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I'm a bit confused about the definition of finite sets/intervals. I know that a set S is called finite when it has a finite number of elements, or formally, when there exists a bijection $f:S\to\{1,...,n\}$ for some natural number n.

However, the interval $(1,2)$ is called finite. I don't understand why; $(1,2)$ is not even countable, and there definitely does not exist a bijection $f:(1,2)\to\{1,...,n\}$.

Why do we call $(a,b)$ with $a,b\in\mathbb{R}$, finite? Did we just agree to do so, or is it incorrect to use the interval $(a,b)$ as a set like I did in the definition of finiteness above?

Thanks!

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  • $\begingroup$ I think it's called finite because you know the bounds. $\endgroup$ – Pritt Balagopal Jun 18 '17 at 11:12
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    $\begingroup$ It is only an issue of terminology: "Bounded intervals are also commonly known as finite intervals." $\endgroup$ – Mauro ALLEGRANZA Jun 18 '17 at 11:45
  • $\begingroup$ @MauroALLEGRANZA Yes, I also remember the term bounded interval being use when I was a math student. I think it is more "pedagogical" since it avoids one extra context-dependent term. $\endgroup$ – Jeppe Stig Nielsen Jun 18 '17 at 13:06
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    $\begingroup$ The interval $(1,2)$ has finite size (or measure); considered as a set of points, it has infinite cardinality. $\endgroup$ – leonbloy Jun 18 '17 at 17:35
  • $\begingroup$ Adjectives are often used inconsistently in mathematics. The interval $(0,1)$ is a finite interval, and it is a set, but it is not a finite set. Likewise, the real line is a closed set, and it is an interval, but it is not a closed interval. (Or is it?) $\endgroup$ – Tanner Swett Jun 20 '17 at 0:42
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There are different ways to think about the size of a set. In the case of the real numbers, and specifically intervals, we can talk about their length (and generally, their Lebesgue measure in the case of measurable sets).

If you think about the real numbers as a model of time or space, then the distance between you and the screen through which you are reading this is a finite interval. But in this model, based on the real numbers, it is an uncountable interval, not a finite set.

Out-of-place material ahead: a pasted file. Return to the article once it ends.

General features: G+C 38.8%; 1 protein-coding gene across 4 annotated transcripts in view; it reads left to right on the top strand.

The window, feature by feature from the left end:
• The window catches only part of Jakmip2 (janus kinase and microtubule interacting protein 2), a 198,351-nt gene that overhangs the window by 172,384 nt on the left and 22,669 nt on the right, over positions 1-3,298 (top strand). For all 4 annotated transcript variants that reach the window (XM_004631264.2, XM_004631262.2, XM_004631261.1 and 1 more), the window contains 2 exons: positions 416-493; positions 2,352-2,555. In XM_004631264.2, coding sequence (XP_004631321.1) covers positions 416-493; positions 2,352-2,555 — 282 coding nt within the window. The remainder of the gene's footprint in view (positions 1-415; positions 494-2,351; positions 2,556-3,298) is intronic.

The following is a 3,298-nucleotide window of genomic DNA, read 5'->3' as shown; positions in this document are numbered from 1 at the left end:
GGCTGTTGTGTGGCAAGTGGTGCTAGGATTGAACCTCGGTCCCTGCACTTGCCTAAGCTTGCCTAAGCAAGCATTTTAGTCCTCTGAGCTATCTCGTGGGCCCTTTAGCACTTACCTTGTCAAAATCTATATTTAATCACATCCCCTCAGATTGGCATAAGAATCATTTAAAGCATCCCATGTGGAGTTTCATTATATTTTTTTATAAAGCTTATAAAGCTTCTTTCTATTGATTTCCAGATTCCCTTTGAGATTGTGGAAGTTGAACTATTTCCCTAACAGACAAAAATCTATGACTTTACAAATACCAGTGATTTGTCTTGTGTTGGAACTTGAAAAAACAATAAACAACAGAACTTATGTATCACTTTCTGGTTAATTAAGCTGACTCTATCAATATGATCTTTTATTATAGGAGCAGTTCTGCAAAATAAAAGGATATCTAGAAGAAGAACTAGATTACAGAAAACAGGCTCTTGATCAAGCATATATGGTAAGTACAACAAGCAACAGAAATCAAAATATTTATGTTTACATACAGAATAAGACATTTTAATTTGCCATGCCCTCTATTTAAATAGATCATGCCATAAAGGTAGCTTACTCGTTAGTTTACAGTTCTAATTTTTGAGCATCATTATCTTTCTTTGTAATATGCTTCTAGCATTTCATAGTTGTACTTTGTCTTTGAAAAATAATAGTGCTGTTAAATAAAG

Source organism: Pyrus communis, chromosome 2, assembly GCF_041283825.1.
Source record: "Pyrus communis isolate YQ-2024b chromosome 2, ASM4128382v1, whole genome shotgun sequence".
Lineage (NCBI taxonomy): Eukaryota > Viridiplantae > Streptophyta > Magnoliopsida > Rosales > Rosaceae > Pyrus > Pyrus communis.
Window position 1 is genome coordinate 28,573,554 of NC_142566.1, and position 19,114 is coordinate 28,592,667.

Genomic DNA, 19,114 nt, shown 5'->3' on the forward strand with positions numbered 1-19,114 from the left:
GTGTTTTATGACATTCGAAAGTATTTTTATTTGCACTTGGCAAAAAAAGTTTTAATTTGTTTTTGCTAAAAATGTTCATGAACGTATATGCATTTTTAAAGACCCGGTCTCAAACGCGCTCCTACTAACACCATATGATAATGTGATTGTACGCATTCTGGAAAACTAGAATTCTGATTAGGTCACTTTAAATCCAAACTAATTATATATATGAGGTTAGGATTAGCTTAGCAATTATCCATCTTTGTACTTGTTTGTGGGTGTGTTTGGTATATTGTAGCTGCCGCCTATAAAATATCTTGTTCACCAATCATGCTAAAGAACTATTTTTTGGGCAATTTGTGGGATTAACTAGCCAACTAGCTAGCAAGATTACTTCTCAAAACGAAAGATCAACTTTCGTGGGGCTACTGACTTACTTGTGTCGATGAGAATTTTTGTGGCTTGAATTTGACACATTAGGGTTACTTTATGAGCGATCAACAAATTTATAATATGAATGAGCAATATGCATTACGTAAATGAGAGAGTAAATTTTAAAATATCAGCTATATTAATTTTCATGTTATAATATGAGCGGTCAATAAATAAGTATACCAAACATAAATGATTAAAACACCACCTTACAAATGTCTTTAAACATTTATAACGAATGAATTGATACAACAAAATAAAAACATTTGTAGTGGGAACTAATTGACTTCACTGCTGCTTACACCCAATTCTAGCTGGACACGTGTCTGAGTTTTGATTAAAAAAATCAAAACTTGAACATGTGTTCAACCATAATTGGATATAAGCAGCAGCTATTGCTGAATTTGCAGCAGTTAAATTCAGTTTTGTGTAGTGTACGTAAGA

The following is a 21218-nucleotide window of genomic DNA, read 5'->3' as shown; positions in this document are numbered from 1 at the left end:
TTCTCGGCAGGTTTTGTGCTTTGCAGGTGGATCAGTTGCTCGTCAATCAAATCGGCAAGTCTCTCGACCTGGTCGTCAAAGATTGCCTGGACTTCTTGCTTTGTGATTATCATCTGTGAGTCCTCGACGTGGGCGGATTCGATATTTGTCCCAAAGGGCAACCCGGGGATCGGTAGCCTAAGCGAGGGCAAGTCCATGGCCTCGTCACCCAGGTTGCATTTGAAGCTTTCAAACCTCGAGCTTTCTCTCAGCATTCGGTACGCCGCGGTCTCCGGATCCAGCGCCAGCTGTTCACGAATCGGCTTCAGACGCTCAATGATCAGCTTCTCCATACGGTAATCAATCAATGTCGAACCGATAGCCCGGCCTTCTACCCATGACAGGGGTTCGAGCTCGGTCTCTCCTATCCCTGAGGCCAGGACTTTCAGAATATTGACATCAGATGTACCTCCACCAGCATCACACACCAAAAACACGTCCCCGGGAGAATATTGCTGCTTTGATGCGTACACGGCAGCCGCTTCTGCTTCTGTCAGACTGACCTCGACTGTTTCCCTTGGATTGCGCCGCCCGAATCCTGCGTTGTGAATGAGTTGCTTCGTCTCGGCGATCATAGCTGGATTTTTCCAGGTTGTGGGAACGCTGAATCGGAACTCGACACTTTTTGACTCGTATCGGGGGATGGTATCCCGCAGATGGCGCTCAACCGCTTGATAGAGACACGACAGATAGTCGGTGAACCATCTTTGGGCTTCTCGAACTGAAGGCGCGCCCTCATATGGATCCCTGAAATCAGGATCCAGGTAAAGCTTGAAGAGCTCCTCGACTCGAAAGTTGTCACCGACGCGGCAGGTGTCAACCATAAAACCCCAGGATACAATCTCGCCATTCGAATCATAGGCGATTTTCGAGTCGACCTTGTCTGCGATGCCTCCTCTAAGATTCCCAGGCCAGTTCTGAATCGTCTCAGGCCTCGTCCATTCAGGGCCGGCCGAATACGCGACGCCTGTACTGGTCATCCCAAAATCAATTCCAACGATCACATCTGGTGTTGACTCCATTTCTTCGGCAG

One thing to remember about terminology, is that it should highlight to the reader or listener something about a certain relevant property. In the case of intervals, we already know they all have the same cardinality (in the case of non-degenerate intervals). So we can use "finite" or "infinite" to talk about their length (and formally, their measure). Thus setting the importance on that aspect, rather than their cardinality.

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    $\begingroup$ As with all terminology, this is a matter of context. $\endgroup$ – Asaf Karagila Jun 18 '17 at 11:15
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Yes, we agreed to do so. A "finite interval" is an interval of finite length, i.e, the number $b-a$ is finite. A finite set, on the other hand, is a set of finite cardinality, so consisting of only finitely many elements. Maybe the terminology is a bit unfortunate, but since EVERY nonempty interval possesses uncountably many elements, there is not much chance of confusion once you are aware of these facts.

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    $\begingroup$ Just a small observation. It is not true that every non-empty interval of the real numbers has uncountably many members: every singleton is an interval. Maybe you were thinking of open intervals... So every non-trivial interval is uncountable. $\endgroup$ – amrsa Jun 18 '17 at 13:13
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    $\begingroup$ It depends on how you define intervals, but well, you are right, singletons might be considered as closed intervals. So to be more precise I could say an interval is called degenerate if it is either empty or a singleton and then my statement would be that every nondegenerate interval possesses uncountably many elements. $\endgroup$ – Andre Jun 18 '17 at 13:18
  • $\begingroup$ I agree with that. $\endgroup$ – amrsa Jun 18 '17 at 13:21
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With 'finite' the length is meant. So a finite interval is an interval with finite length, where the length (or measure) of an interval $(a,b)$ is generally defined as $b-a$.

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The limits of (1,2) are very clear. Hence not infinite. The paradox of 'Achilles and the tortoise'can be applied here to clear up the difference between a limit and infinity.

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